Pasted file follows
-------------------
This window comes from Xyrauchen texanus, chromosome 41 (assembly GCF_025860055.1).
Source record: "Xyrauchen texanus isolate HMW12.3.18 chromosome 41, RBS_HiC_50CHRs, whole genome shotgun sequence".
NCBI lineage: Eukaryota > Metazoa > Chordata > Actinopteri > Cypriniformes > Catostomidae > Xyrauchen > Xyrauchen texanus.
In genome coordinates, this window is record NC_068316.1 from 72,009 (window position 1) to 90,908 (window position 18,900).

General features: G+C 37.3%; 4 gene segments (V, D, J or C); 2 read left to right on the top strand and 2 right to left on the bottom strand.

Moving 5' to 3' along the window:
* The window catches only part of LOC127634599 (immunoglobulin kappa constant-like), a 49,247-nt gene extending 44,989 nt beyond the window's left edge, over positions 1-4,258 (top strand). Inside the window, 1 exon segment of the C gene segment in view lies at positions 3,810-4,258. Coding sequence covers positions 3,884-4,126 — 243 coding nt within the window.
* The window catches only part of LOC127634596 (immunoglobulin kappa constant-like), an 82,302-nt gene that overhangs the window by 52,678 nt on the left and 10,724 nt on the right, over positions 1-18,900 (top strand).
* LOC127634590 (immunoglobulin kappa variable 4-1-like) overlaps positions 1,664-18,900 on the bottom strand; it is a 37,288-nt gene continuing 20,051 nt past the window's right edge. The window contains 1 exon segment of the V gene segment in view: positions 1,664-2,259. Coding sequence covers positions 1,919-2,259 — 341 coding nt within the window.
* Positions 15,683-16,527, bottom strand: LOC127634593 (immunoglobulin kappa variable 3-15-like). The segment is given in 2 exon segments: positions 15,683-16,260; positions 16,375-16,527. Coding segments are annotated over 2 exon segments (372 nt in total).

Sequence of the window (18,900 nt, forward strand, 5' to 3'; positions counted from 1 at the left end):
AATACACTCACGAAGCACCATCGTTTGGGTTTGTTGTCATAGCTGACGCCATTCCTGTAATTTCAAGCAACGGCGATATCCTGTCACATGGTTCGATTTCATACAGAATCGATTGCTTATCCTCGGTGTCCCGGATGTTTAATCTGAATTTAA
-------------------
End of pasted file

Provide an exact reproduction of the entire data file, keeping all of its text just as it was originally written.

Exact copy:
This window comes from Xyrauchen texanus, chromosome 41 (assembly GCF_025860055.1).
Source record: "Xyrauchen texanus isolate HMW12.3.18 chromosome 41, RBS_HiC_50CHRs, whole genome shotgun sequence".
NCBI lineage: Eukaryota > Metazoa > Chordata > Actinopteri > Cypriniformes > Catostomidae > Xyrauchen > Xyrauchen texanus.
In genome coordinates, this window is record NC_068316.1 from 72,009 (window position 1) to 90,908 (window position 18,900).

General features: G+C 37.3%; 4 gene segments (V, D, J or C); 2 read left to right on the top strand and 2 right to left on the bottom strand.

Moving 5' to 3' along the window:
* The window catches only part of LOC127634599 (immunoglobulin kappa constant-like), a 49,247-nt gene extending 44,989 nt beyond the window's left edge, over positions 1-4,258 (top strand). Inside the window, 1 exon segment of the C gene segment in view lies at positions 3,810-4,258. Coding sequence covers positions 3,884-4,126 — 243 coding nt within the window.
* The window catches only part of LOC127634596 (immunoglobulin kappa constant-like), an 82,302-nt gene that overhangs the window by 52,678 nt on the left and 10,724 nt on the right, over positions 1-18,900 (top strand).
* LOC127634590 (immunoglobulin kappa variable 4-1-like) overlaps positions 1,664-18,900 on the bottom strand; it is a 37,288-nt gene continuing 20,051 nt past the window's right edge. The window contains 1 exon segment of the V gene segment in view: positions 1,664-2,259. Coding sequence covers positions 1,919-2,259 — 341 coding nt within the window.
* Positions 15,683-16,527, bottom strand: LOC127634593 (immunoglobulin kappa variable 3-15-like). The segment is given in 2 exon segments: positions 15,683-16,260; positions 16,375-16,527. Coding segments are annotated over 2 exon segments (372 nt in total).

Sequence of the window (18,900 nt, forward strand, 5' to 3'; positions counted from 1 at the left end):
AATACACTCACGAAGCACCATCGTTTGGGTTTGTTGTCATAGCTGACGCCATTCCTGTAATTTCAAGCAACGGCGATATCCTGTCACATGGTTCGATTTCATACAGAATCGATTGCTTATCCTCGGTGTCCCGGATGTTTAATCTGAATTTAA